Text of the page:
We evaluated an extensive self-testing strategy carried out in northern Spain with representative individuals of the general population, and demonstrate a high level of feasibility and applicability of SARS-CoV2 serological screening with a rapid antibody self-test. The study was carried out in a population previously untrained in health-related digital technologies, and we analyzed the effectiveness and potential barriers to the implementation of this intervention. Over 95% of the participants were able to correctly perform the self-testing procedure without assistance from healthcare personnel. Incorrect use of the self-test was more frequent among subjects aged 50 to 64 years but not in those older than 65 years. However, this incorrect use was not associated with the education level. These results show that a low educational level does not challenge understanding the instruction for use or in handling the different components of the rapid antibody tests, possibly due to the support provided by the video tutorial.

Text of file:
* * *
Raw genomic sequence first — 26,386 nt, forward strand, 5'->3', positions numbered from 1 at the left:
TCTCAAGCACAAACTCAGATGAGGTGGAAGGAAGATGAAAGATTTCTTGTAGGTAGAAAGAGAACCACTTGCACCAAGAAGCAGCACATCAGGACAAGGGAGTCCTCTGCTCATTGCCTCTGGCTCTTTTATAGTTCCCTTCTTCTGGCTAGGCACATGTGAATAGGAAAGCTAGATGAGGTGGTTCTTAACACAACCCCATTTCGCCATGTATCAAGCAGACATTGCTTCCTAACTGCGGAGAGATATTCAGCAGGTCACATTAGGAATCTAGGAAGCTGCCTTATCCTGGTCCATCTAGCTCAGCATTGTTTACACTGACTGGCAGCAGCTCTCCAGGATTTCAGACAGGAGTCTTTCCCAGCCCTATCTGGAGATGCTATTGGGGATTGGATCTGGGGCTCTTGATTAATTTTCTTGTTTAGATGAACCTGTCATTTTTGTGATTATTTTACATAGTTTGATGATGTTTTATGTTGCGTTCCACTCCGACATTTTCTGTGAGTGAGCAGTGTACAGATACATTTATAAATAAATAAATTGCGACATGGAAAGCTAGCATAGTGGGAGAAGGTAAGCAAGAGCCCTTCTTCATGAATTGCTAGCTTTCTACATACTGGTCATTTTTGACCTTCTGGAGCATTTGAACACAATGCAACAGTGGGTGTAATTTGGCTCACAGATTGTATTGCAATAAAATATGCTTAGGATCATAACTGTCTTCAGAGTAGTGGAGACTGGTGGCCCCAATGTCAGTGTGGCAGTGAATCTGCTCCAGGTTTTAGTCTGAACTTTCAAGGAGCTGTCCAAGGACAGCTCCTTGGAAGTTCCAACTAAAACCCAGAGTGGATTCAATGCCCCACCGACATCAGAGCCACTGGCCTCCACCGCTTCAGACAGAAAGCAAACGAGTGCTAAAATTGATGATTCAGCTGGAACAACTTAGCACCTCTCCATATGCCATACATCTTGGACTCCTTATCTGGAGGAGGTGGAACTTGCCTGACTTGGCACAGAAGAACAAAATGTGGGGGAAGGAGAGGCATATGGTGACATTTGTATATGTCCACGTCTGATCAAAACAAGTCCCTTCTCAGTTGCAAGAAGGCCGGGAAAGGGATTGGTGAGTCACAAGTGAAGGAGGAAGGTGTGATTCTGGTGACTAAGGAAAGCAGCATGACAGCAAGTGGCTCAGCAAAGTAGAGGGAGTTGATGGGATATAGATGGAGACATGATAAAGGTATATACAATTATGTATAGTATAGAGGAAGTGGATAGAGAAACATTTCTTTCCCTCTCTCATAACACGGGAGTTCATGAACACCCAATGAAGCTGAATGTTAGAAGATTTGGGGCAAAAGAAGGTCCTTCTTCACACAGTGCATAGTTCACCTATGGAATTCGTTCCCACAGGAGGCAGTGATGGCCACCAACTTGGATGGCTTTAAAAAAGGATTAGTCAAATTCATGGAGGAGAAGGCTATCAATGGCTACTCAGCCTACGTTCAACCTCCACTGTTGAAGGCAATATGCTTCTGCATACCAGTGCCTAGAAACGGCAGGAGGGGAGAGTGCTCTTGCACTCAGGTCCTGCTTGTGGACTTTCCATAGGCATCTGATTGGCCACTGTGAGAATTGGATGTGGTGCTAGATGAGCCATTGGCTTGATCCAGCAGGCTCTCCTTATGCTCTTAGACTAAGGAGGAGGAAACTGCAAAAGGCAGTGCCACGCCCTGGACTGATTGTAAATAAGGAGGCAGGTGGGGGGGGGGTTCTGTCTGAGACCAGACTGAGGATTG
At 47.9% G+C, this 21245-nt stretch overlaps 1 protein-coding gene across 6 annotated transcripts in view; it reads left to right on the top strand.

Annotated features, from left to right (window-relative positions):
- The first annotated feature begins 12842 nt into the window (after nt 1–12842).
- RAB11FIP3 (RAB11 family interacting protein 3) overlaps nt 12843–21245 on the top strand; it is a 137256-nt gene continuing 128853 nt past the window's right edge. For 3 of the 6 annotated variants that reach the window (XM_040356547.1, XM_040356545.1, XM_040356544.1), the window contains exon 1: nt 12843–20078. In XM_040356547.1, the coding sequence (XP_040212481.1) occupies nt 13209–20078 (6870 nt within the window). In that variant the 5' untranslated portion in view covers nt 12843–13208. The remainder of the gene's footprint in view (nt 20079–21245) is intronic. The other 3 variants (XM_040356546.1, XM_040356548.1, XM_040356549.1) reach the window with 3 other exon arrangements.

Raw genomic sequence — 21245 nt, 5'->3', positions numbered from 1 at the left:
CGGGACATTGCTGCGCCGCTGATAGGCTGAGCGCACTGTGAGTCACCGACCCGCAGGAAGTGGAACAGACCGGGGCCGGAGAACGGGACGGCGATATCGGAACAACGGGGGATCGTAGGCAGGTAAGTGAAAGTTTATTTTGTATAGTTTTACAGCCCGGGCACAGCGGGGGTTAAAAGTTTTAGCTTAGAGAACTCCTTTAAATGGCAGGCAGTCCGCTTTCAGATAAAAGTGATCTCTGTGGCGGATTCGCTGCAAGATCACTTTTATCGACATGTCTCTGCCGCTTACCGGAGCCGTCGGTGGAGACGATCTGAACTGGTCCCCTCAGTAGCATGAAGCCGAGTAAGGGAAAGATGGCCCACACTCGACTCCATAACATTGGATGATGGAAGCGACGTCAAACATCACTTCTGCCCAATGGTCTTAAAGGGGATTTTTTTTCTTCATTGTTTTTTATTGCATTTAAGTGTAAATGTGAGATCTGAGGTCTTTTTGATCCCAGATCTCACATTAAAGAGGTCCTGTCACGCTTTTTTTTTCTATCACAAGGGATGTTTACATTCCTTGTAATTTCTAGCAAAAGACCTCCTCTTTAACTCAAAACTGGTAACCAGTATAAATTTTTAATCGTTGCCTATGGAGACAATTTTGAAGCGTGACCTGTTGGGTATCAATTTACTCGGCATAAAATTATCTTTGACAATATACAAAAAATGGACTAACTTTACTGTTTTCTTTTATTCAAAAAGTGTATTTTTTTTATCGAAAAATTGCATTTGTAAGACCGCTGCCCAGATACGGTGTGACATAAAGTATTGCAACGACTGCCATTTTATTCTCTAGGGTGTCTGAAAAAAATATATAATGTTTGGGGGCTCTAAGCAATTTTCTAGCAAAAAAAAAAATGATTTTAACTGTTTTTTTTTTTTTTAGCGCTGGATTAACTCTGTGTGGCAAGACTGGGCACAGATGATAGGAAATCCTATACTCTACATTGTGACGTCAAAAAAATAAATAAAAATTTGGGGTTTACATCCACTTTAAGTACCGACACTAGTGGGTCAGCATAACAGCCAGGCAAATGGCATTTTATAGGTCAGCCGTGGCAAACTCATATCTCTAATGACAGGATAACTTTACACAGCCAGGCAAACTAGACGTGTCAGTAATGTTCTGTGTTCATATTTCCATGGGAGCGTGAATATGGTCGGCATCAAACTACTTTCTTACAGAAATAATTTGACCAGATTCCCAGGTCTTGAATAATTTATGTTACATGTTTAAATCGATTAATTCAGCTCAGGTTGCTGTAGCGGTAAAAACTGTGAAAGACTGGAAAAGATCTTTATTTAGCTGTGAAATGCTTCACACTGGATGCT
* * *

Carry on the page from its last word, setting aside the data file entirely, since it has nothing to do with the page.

The COVID-19 pandemic has been successfully controlled in some Asian-Pacific countries. This success is largely due to extensive testing, contact tracing, and isolating of all cases from the beginning of the outbreak, which have each been reinforced by innovative surveillance technology17,18,19. This demonstrates that testing, and in particular, mass testing, is crucial20. In fact, the World Health Organization highlighted the importance of testing for COVID-19 surveillance to limit the spread of the disease, enable public health authorities to manage its risk, and thereby restore normal economic and social activities21. However, as it has been demonstrated in different Western countries, one of the most pressing logistical difficulties in controlling the pandemic is conducting mass testing. Unlike Western countries, many Asian countries, with experience in major epidemics, have a robust and well-equipped infrastructure for medical care and public health to handle an infectious outbreak; and most of its population is better conditioned to cooperate with strict rules and invasive surveillance in times of crisis22,23. However, given the great advances in diagnostic tests for SARS-CoV-2 infection, no major logistical changes are required to carry out mass testing. For this reason, we believe that mass self-testing with the support of digital technologies for rapid reporting, data management, and analysis, can help identify infected subjects, whether or not they are symptomatic. This type of self-screening approach could also have a great impact on a smaller scale through targeting smaller populations with a high risk of contagion, such as nursing home, hospitals, and reception centers. Self-testing in these settings has been proven useful for surveillance of other infectious diseases such as HIV24,25.